Although the causes of insomnia can include everything from anxiety and worrying to joint pain and other physical illnesses, what you eat and drink before bedtime may also be contributing to your poor sleep.
Here's our guide to both sleep-inducing and sleep-disrupting foods.
5 foods and drinks that make you snooze
Jasmine rice: Eating sticky Thai jasmine rice four hours before bedtime resulted in a significant reduction in sleep latency (the time it to takes to fall asleep) in one study published in the American Journal of Clinical Nutrition. The people who ate jasmine rice were compared with a group given rice with a lower glycaemic (GI) index which released energy at a slower rate. The second group took longer to fall asleep suggesting high GI carbohydrates may aid sleep.
Dairy: Milky drinks, cheese and yogurt all contain the amino acid tryptophan, which the body needs to make serotonin and melatonin, two hormones needed for sleep. Try winding down with a milky drink before bed, but avoid adding anything caffeinated such as coffee as that will keep you awake. Cheese and biscuits as a light pre-bedtime snack is a good option as the cheese contains tryptophan and the crackers contain high GI carbohydrates.
Chamomile tea: If your sleepless nights are down to anxiety and worry, try a soothing cup of chamomile tea – a traditional herbal remedy for promoting relaxation and relieving anxiety that has a mild sedative effect. Beatrix Potter's Peter Rabbit character was given a teaspoon of chamomile tea by his mother when she put him to bed after a busy day. But if you need some more convincing evidence of its sleep-inducing effects, one study of cardiac patients who needed a catheter inserted, found those who drink chamomile tea fell into a deep 90-minute sleep before the procedure.
Cherries: Tart cherry juice has produced statistically significant improvements in insomnia (judged by the number of minutes awake after sleep onset) in a study of older adults with sleep problems, although further studies are needed. Experts are unsure exactly how cherries can induce sleep, but they do contain high levels of the sleep hormone melatonin.
Lettuce: Include some salad leaves in your evening meal if you want a good night's sleep. Lactuca Sativa or garden lettuce has long had a folklore reputation for its soporific qualities. A recent trial in people who suffered from insomnia found that taking lettuce seed oil improved their sleep quality. The authors said more research was needed though.
5 foods and drinks that wreck your sleep
Caffeine: Caffeine is a stimulant and remains in your body for four to six hours, so if you drink a lot of tea, coffee, cola or high energy drinks this may be what is keeping you awake at night. One study conducted in Detroit found a 400mg dose of caffeine taken six hours before bedtime could disrupt sleep and the authors recommended people should stop drinking it six hours before bedtime. Switch to de-caffeinated coffee and herbal teas to reduce your caffeine consumption.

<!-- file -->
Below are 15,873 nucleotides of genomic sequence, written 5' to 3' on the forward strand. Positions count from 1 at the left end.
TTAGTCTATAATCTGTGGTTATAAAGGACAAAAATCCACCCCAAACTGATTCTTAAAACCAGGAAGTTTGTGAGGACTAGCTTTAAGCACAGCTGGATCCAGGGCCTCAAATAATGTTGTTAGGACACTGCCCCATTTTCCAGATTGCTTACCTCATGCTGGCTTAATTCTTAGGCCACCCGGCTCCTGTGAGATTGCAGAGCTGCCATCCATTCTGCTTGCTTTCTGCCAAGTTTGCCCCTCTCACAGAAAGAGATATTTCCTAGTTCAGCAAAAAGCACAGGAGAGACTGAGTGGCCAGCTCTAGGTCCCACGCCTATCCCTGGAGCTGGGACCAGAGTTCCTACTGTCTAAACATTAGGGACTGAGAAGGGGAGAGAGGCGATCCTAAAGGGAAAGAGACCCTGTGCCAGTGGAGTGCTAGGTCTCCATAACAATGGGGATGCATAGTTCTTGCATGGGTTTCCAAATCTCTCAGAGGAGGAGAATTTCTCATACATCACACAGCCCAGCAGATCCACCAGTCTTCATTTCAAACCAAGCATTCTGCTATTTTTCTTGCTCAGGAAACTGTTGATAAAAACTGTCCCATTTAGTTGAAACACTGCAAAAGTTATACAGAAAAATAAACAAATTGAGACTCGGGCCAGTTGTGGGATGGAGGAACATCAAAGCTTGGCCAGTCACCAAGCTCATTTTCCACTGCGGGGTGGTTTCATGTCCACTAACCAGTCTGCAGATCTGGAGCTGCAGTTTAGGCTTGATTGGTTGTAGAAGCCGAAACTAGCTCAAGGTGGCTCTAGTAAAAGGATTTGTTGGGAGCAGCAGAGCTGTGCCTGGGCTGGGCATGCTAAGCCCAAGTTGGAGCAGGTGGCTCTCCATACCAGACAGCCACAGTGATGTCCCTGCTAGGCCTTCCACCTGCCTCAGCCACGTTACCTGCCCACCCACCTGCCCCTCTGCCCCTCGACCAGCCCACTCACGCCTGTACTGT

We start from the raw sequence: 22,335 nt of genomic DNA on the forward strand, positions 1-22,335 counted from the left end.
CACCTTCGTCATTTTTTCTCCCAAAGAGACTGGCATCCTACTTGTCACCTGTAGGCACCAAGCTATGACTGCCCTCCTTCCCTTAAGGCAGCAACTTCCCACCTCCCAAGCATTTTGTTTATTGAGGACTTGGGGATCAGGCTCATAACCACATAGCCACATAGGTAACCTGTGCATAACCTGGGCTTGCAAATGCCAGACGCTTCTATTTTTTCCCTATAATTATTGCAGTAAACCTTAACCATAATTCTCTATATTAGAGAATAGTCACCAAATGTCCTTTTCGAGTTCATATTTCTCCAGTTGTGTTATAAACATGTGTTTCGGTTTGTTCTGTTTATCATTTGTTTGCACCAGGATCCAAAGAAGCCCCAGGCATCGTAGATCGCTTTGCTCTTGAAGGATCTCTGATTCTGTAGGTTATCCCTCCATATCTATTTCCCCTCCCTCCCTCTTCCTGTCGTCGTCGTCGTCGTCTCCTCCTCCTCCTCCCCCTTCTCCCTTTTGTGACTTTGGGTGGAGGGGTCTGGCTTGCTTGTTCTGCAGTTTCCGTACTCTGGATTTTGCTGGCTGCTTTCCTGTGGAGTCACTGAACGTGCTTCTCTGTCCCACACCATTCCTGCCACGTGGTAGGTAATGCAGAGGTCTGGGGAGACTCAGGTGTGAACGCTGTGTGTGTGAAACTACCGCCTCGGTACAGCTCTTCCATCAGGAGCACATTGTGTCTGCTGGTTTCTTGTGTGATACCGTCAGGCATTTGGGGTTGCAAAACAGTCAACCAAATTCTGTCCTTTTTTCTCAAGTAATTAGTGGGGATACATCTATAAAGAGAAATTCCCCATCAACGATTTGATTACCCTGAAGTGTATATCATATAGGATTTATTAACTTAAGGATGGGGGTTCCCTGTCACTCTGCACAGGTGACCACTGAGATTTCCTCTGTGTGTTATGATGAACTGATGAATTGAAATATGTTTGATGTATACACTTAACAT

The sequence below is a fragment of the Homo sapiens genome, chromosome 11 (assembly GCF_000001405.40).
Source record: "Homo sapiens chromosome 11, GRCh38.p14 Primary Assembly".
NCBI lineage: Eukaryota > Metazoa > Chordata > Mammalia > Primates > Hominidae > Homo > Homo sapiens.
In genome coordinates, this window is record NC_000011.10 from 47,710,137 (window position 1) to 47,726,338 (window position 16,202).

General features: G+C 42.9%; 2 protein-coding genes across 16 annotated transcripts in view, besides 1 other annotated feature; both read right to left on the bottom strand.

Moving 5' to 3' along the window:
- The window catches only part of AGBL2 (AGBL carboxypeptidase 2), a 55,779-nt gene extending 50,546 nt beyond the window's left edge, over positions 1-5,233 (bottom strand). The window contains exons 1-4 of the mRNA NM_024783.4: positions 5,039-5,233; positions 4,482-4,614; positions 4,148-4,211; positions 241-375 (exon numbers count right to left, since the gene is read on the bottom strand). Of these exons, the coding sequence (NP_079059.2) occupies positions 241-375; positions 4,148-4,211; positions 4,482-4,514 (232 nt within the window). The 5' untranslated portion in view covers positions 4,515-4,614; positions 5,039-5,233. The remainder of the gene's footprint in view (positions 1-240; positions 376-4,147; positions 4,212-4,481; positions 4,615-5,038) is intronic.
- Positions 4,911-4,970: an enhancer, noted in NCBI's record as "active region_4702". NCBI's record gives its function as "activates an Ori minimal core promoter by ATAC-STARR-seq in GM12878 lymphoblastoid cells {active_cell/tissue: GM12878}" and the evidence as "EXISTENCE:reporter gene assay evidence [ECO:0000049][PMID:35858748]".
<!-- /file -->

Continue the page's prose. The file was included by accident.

Alcohol: People talk about having 'night caps' as if a brandy or whisky shot will guarantee them a good night's sleep. In fact, the opposite is true – whilst alcohol will relax you initially it interferes with your sleep pattern so you spend less time in deep sleep and more time in the less restful Rapid Eye Movement (REM) sleep. This means you'll wake up feeling tired. To avoid alcohol affecting your sleep try not to drink too close to bedtime – your body needs around an hour to process one unit.
Spicy food: A late night dinner at a curry house could spell a night of disturbed sleep. One study found that even adding tabasco sauce and mustard to an evening meal disturbed sleep in healthy young men. Scientists found spices elevated body temperature in the first sleep cycle.
Fatty late night meals: Eating a heavy fatty meal (think burgers and chips, kebabs and pizzas) close to bedtime could affect your sleep. One study found higher food intake closer to bedtime was associated with negative sleep patterns in healthy people. Eating high fat and carbohydrate foods preceding the sleeping period was associated with taking longer to get to sleep.
Chocolate: People tend to forget that chocolate contains caffeine, a stimulant that can keep you awake, so lay off the cookies with your bedtime drink and try and resist chocolate bars as an afternoon snack. Dark chocolate (although healthier as it contains less sugar and has more antioxidants) has a higher caffeine intake than milk chocolate.
Supplements to aid sleep
Valerian is used as a dietary supplement primarily to ease insomnia. In the UK, it's available as Valerian SleepAid, a Traditional Herbal Registration (THR) remedy to aid sleep problems caused by mild anxiety and relieve sleep disturbance. Licensed THR products have had the quality of ingredients assessed and have been in traditional use for at least 30 years.
5-HTP is an amino acid available as a supplement found to increase the production of serotonin and melatonin, the hormone which helps regulate sleep and anxiety.